all in all, I suspect that skipping or other forms of educational acceleration are easier on girls than boys.

Barry said...

This is an important topic to me... public education, especially for how it pertains to "gifted" kids.

My older brother was targeted as "gifted" when he entered kindergarten (at age 4, already a year younger than most), and the school system convinced my parents he should be fast-tracked to enter second grade the next year. At that age, my brother would read the encyclopedias at home for fun. My parents had him taking French lessons after school. He truly was a smart kid.

The social thing became a real problem, though, and I think he still blames skipping grades for some of his problems later in life. Even though he was two grades or so ahead, he was still bored and found it difficult to apply himself. He also had allergies and asthma, so he didn't have the opportunity to participate in athletics as well as other kids - another strike against socialization. He tells me now that in grade school he felt pressured and stigmatized by being trotted out by the superintenant as a protegè when VIPs would visit.

But I think we had a good public school system in Beloit, Wisconsin in the 80s and 90s, at least compared to comments I hear from other places around the country. My brother and I had lots of extra-curricular opportunities beyond sports (theater, music, math and science programs, publications). We made our friends there. And our system created tracks for "faster" kids and "slower" ones, at least in some subject areas, so we were lumped-in with other geeky kids of similar intellect.

In my brother's case, however, I think the social pressures were exacting. He acted out a lot in high school - nearly failing some courses he should have aced simply for not doing the work, and then trying to impress his older peers by throwing parties with alcohol, etc. I think the pressures were still pretty tough in college, and he never completed his degree.

I don't know if the schools wanted to skip me, but maybe my situation was different. Even in grade school, a handful of us were separated into accellerated reading (and eventually math) programs, which kept us busy. We then fell into the faster tracks at jr high and high school. Looking back, I see that there were enough of us of similar ilk that there were stratas of geeks - jock geeks and geeky geeks and slacker geeks - that fit themselves into those groups in the larger school.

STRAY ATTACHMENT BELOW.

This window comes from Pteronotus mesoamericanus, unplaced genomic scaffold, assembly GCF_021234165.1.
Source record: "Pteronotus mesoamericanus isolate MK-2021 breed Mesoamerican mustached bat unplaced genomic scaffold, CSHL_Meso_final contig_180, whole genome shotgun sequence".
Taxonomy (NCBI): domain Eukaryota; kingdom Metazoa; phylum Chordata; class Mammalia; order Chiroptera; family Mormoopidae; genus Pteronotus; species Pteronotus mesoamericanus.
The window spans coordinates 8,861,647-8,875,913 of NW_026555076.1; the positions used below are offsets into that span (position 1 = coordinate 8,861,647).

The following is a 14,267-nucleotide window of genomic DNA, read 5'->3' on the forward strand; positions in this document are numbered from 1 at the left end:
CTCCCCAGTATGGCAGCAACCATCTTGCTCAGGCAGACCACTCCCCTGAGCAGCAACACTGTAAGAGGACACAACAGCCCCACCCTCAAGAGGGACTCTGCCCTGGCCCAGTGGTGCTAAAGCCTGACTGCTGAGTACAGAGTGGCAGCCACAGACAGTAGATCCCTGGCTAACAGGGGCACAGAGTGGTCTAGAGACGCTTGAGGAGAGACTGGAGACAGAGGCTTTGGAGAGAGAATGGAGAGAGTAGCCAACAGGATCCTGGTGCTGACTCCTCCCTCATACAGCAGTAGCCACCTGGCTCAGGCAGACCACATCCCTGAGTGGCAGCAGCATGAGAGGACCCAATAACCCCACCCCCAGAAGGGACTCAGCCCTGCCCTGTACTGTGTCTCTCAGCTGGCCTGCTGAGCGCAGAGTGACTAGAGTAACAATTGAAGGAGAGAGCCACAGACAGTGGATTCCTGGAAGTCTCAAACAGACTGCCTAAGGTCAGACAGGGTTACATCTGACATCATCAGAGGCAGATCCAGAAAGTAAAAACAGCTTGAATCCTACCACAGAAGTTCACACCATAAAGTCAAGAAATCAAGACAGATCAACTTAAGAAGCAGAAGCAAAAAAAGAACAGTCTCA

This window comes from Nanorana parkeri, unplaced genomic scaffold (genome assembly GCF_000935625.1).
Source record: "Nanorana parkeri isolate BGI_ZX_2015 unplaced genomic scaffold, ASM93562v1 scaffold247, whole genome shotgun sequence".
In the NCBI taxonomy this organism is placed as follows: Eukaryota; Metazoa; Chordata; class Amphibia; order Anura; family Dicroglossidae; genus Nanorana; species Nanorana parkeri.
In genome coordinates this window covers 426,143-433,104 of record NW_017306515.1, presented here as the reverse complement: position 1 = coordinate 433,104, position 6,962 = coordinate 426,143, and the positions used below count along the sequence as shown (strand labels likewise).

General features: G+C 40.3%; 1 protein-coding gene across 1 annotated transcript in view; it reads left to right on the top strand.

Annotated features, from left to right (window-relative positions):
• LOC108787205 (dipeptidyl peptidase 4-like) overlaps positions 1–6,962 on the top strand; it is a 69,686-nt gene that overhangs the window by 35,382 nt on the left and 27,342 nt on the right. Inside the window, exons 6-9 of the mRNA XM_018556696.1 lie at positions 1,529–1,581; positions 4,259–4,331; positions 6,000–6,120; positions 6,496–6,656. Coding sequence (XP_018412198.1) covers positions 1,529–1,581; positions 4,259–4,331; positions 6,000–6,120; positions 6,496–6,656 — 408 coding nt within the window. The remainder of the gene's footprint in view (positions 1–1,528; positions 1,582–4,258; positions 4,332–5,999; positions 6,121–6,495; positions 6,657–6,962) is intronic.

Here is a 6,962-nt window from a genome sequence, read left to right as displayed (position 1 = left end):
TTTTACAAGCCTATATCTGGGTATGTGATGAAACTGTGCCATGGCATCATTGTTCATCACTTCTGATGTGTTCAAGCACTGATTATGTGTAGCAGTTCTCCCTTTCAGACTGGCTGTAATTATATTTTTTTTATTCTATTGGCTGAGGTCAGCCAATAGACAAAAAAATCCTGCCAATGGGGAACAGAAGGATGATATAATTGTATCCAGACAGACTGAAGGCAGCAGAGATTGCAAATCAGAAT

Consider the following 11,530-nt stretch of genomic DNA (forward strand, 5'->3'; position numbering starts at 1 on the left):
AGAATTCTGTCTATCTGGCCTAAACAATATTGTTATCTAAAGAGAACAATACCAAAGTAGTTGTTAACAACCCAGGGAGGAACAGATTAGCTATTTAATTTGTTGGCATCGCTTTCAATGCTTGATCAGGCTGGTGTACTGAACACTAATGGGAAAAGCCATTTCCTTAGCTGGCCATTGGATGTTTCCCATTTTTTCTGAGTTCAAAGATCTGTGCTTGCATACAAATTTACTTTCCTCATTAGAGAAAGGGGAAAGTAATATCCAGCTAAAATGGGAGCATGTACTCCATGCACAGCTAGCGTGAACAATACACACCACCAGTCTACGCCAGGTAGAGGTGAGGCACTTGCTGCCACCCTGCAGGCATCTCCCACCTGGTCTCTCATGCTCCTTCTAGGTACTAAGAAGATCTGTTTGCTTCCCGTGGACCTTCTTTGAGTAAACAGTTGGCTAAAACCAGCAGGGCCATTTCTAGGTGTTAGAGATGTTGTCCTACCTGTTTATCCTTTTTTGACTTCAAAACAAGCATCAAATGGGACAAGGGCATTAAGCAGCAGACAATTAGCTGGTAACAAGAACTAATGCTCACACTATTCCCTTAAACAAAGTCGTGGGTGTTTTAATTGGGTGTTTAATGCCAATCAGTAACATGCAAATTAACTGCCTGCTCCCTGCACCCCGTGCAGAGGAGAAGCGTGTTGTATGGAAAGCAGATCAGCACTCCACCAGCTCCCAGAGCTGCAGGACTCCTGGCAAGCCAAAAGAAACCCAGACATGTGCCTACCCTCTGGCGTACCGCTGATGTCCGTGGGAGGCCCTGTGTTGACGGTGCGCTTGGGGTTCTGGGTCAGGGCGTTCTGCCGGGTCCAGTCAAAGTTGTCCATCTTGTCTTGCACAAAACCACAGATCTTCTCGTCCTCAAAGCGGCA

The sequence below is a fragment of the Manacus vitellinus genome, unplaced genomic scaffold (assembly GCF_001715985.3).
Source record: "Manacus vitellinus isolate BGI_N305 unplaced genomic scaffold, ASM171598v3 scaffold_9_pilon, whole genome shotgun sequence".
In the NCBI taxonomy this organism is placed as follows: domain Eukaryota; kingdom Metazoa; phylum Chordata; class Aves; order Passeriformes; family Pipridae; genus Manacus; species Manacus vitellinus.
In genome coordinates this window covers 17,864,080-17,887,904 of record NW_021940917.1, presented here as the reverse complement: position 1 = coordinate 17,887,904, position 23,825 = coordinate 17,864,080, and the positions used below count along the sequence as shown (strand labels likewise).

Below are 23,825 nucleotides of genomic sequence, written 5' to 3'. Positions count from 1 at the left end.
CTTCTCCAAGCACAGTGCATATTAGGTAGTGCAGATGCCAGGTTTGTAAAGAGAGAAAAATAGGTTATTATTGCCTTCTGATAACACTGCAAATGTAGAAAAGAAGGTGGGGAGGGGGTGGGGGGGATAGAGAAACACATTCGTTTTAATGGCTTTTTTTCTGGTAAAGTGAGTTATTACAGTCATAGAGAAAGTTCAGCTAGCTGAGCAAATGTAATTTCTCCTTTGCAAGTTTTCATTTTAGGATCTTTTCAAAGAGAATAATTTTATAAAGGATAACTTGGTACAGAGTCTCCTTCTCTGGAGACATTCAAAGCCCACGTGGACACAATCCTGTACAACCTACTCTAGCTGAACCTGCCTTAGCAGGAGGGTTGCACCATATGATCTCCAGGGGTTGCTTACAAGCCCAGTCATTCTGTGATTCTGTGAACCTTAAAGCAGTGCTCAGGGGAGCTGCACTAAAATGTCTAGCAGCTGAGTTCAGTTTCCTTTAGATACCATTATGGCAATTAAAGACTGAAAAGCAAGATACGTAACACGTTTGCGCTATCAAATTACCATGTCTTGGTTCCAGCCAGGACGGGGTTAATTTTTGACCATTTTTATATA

There are many reasons for a child's/young adult's success. To succeed, my brother had to fight his physical ailments and the breakup of our family in addition to the pressure of being the last guy to reach puberty in his class (by two years). It's impossible to say what would have happened had he remained in his age-appropriate grade. I don't know the history of the system enough to know if my class (two years after his) was an exception or if the tracks would have already been in place for him to have a similarly good experience like I did.

But I do know that should my own son (who is now nearly 2) be targeted as "faster" than the rest of his peers, skipping will probably be the last option we take. I guess it will depend on if the schools around here seem as good as the ones in my old home town did.

Kev said...

Reader: The community college where I teach has a rather large "concurrent enrollment" program where students can do the things you described. It even helps me in the music classes I teach; the more advanced high school students can get upper-level performance experience while helping us fill out our music groups.

mango said...

I skipped a grade -- I did the first half of first grade and the second half of second grade in the same year, and I'm very glad for it. I was one of the first to double-promote in our district. Since then, it has become very common, and a good number of my friends double-promoted somewhere along the way. It's a little annoying not to be able to drive till you're a senior, or open your own bank account as a freshman in college, but it certainly beats mouldering in classes that are too easy.